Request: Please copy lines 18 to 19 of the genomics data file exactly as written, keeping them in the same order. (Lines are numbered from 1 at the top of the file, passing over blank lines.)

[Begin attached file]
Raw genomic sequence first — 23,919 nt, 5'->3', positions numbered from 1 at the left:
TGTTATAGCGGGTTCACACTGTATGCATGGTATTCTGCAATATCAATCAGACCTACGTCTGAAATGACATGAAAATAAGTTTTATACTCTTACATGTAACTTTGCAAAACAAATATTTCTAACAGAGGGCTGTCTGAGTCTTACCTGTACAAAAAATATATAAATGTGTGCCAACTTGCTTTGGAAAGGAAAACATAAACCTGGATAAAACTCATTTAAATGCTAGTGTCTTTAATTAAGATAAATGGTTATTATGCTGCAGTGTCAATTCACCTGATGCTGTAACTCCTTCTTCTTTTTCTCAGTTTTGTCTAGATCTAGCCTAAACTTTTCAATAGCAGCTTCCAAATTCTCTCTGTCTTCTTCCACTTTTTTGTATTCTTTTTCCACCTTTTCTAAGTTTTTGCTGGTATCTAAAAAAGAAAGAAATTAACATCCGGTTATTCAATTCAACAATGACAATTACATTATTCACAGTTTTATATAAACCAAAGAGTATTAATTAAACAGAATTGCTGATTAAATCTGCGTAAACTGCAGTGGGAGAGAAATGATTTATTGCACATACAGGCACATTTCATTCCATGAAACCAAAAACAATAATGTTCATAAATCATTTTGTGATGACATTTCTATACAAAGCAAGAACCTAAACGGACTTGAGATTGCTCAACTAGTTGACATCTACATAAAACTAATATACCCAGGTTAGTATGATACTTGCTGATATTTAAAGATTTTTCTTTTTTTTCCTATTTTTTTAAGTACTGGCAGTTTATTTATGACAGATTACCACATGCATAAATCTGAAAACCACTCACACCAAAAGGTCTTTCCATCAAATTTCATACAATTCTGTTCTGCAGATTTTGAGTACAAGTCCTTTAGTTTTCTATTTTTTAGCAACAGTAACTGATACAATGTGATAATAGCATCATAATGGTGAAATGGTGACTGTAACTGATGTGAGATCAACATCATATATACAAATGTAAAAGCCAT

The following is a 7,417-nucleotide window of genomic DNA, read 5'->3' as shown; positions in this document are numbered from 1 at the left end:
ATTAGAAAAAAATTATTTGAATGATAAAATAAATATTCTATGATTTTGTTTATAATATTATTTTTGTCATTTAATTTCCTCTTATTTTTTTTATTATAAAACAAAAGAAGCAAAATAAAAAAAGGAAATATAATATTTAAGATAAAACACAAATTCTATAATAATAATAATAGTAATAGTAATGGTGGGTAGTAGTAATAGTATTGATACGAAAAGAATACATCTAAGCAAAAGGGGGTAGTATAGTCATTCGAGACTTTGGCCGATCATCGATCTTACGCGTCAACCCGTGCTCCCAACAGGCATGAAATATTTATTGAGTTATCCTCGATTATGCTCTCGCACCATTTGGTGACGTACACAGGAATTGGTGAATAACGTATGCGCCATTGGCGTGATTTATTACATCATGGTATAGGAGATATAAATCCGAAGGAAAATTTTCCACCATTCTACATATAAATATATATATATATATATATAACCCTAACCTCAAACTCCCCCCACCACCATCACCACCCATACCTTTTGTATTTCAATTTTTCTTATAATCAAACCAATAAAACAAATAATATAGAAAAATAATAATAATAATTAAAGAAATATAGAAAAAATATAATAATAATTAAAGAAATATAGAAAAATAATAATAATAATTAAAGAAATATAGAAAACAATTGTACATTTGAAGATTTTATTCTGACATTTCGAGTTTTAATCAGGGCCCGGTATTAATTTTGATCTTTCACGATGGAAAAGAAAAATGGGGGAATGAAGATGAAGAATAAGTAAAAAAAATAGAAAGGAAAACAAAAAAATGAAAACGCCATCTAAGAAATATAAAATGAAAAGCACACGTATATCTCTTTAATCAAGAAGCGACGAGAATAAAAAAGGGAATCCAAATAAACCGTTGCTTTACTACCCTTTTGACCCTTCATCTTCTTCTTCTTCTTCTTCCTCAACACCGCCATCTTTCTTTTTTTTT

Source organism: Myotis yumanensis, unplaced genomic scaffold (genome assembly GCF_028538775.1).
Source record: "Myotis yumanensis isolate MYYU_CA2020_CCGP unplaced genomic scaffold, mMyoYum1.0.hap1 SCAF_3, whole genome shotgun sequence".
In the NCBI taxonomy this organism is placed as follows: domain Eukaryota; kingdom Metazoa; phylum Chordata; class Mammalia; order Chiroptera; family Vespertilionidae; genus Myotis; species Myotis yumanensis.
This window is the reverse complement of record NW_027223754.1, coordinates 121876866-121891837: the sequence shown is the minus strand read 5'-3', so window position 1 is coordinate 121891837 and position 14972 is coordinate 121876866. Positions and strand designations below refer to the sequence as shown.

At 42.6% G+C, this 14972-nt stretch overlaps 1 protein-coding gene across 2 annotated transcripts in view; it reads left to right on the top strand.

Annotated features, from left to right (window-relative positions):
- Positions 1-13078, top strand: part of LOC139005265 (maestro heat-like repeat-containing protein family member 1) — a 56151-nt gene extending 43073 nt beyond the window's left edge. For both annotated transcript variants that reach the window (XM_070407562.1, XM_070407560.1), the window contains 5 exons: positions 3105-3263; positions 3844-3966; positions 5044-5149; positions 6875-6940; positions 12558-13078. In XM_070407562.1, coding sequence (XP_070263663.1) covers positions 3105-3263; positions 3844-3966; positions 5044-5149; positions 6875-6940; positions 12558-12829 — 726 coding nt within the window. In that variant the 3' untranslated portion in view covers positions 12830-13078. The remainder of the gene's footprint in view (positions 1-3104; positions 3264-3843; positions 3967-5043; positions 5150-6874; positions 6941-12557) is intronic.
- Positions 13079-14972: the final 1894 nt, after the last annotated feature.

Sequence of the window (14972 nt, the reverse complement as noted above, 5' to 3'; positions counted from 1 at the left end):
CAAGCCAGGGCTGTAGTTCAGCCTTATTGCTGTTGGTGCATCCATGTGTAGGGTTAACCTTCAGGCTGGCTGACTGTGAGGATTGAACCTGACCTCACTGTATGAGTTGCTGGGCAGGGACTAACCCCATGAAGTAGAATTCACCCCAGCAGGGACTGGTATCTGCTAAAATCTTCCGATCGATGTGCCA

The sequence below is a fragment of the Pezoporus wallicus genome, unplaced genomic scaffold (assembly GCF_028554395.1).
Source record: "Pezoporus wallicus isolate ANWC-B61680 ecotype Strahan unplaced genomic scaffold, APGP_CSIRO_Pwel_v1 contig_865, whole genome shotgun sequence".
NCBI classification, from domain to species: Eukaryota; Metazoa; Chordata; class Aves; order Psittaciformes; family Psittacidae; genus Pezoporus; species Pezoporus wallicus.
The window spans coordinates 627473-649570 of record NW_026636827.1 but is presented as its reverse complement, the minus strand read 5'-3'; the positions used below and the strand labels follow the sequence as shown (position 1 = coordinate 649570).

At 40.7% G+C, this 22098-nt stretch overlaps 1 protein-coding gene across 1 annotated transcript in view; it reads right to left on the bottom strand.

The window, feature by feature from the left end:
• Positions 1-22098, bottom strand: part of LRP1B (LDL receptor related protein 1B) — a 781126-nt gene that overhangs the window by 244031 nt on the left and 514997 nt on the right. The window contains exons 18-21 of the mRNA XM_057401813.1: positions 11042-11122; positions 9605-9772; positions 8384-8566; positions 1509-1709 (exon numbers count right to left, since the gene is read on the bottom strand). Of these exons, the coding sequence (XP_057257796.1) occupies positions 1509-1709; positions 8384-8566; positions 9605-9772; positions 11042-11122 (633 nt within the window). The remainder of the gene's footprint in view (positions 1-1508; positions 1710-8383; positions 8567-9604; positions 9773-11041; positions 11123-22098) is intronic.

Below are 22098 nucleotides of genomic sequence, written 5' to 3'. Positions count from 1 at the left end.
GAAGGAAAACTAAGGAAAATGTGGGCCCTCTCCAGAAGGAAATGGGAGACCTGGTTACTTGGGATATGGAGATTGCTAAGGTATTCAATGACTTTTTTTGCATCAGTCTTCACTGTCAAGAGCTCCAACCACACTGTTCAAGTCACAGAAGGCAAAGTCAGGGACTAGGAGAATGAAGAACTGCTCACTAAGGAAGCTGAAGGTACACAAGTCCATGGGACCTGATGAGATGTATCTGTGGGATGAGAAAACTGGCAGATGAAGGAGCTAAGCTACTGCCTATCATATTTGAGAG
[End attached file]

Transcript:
The window spans coordinates 627473-649570 of record NW_026636827.1 but is presented as its reverse complement, the minus strand read 5'-3'; the positions used below and the strand labels follow the sequence as shown (position 1 = coordinate 649570).

At 40.7% G+C, this 22098-nt stretch overlaps 1 protein-coding gene across 1 annotated transcript in view; it reads right to left on the bottom strand.